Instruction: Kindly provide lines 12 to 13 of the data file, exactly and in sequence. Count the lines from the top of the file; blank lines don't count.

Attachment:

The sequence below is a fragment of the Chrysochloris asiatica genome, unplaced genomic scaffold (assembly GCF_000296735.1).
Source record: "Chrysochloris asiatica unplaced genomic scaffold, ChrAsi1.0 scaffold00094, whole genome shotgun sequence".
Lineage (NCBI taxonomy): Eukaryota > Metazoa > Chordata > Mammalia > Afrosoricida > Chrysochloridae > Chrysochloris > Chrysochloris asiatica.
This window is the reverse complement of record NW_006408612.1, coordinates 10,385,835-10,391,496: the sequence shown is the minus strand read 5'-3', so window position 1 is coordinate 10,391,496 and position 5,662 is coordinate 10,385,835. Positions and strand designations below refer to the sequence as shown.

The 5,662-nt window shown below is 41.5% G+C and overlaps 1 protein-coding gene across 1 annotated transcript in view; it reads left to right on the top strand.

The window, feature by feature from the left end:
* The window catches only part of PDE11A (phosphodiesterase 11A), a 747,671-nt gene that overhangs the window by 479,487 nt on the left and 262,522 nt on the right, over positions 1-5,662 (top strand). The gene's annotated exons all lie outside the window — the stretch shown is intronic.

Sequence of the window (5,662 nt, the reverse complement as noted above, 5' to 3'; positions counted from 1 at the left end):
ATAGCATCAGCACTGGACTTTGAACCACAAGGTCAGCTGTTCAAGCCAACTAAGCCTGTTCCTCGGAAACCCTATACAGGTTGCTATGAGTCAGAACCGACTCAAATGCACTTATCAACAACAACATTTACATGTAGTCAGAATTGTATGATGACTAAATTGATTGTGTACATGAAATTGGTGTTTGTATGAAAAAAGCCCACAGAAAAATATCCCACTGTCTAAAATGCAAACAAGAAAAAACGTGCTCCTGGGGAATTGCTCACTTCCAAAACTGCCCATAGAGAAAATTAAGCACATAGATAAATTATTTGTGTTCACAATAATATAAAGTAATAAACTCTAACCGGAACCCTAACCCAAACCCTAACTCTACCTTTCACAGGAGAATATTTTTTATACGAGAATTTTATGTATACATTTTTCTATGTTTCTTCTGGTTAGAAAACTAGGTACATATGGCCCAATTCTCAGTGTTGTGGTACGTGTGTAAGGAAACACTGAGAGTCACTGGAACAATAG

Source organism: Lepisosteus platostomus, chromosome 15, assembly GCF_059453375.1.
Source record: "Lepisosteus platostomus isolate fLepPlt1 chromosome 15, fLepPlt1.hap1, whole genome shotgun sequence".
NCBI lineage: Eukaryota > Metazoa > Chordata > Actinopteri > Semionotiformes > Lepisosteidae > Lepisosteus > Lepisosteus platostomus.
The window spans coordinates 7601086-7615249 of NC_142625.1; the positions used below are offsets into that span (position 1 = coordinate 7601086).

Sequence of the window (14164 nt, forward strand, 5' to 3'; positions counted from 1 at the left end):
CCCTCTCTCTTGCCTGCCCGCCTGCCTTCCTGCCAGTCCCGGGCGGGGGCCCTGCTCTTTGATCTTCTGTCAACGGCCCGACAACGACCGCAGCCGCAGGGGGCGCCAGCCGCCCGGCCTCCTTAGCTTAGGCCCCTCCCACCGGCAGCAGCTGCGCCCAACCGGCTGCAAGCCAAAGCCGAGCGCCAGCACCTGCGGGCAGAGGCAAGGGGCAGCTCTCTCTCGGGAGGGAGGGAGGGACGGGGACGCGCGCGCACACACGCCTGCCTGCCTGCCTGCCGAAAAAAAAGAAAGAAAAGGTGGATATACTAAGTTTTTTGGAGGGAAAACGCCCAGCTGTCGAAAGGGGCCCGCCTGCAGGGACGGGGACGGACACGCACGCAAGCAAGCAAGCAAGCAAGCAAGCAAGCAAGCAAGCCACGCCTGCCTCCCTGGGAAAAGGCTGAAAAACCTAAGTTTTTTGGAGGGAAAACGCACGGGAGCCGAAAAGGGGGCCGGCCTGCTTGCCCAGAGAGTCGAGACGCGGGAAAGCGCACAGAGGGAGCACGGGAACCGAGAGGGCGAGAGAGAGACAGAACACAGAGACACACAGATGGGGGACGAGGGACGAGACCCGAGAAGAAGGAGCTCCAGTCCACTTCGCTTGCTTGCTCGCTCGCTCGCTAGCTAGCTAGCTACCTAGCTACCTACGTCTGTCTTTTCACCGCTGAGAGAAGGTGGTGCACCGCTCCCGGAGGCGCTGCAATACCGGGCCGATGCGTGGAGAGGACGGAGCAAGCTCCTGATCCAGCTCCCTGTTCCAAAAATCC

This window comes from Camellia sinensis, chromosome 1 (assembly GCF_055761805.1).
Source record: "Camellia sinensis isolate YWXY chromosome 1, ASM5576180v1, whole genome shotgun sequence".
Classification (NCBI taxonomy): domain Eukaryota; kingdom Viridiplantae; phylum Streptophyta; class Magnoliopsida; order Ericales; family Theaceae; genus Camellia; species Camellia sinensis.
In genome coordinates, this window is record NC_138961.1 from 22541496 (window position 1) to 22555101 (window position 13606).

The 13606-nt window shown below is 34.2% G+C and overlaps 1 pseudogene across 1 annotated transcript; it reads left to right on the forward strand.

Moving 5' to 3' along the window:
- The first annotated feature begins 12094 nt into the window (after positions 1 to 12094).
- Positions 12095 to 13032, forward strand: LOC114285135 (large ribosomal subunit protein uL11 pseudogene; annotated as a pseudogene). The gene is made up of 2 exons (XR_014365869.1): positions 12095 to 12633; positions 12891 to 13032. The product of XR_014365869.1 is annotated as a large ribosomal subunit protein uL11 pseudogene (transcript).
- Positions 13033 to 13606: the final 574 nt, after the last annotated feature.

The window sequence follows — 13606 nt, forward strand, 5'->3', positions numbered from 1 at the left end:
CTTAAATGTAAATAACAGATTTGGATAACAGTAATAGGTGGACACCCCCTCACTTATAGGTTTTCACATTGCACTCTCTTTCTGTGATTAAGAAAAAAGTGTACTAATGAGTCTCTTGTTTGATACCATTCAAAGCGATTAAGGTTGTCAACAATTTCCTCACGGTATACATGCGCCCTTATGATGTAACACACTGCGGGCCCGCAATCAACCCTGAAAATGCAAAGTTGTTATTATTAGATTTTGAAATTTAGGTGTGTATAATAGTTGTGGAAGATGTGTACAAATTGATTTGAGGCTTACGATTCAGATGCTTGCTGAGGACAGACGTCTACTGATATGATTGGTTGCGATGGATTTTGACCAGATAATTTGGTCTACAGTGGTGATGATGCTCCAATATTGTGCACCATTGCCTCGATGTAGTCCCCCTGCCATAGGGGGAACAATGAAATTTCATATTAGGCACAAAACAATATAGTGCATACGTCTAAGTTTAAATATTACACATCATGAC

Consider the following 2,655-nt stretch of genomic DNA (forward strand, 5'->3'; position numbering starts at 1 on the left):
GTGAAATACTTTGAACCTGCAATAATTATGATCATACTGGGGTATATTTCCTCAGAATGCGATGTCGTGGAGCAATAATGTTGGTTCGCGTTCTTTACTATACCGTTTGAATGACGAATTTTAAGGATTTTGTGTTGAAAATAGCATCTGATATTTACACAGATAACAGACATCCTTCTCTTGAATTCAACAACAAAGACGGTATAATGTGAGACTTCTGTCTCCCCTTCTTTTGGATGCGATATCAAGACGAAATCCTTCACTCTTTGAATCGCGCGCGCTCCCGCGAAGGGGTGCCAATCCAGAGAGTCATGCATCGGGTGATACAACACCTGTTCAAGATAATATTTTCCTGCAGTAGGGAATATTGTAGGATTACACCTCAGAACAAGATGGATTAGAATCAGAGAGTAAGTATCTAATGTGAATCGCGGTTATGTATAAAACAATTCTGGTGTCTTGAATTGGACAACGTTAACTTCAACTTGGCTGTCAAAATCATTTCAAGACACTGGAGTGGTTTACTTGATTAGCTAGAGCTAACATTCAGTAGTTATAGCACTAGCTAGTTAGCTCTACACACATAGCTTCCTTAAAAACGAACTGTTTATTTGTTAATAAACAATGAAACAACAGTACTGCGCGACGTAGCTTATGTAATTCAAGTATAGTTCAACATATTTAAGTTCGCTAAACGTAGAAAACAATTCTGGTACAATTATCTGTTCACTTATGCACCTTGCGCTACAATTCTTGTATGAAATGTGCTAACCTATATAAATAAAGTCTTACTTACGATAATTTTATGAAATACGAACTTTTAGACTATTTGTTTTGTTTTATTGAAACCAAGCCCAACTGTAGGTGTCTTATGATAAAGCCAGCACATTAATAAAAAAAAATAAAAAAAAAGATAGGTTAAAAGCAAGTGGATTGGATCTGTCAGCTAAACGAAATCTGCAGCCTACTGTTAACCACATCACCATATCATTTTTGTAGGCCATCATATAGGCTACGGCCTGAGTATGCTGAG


NCBI lineage: Eukaryota > Metazoa > Chordata > Actinopteri > Semionotiformes > Lepisosteidae > Lepisosteus > Lepisosteus platostomus.
The window spans coordinates 7601086-7615249 of NC_142625.1; the positions used below are offsets into that span (position 1 = coordinate 7601086).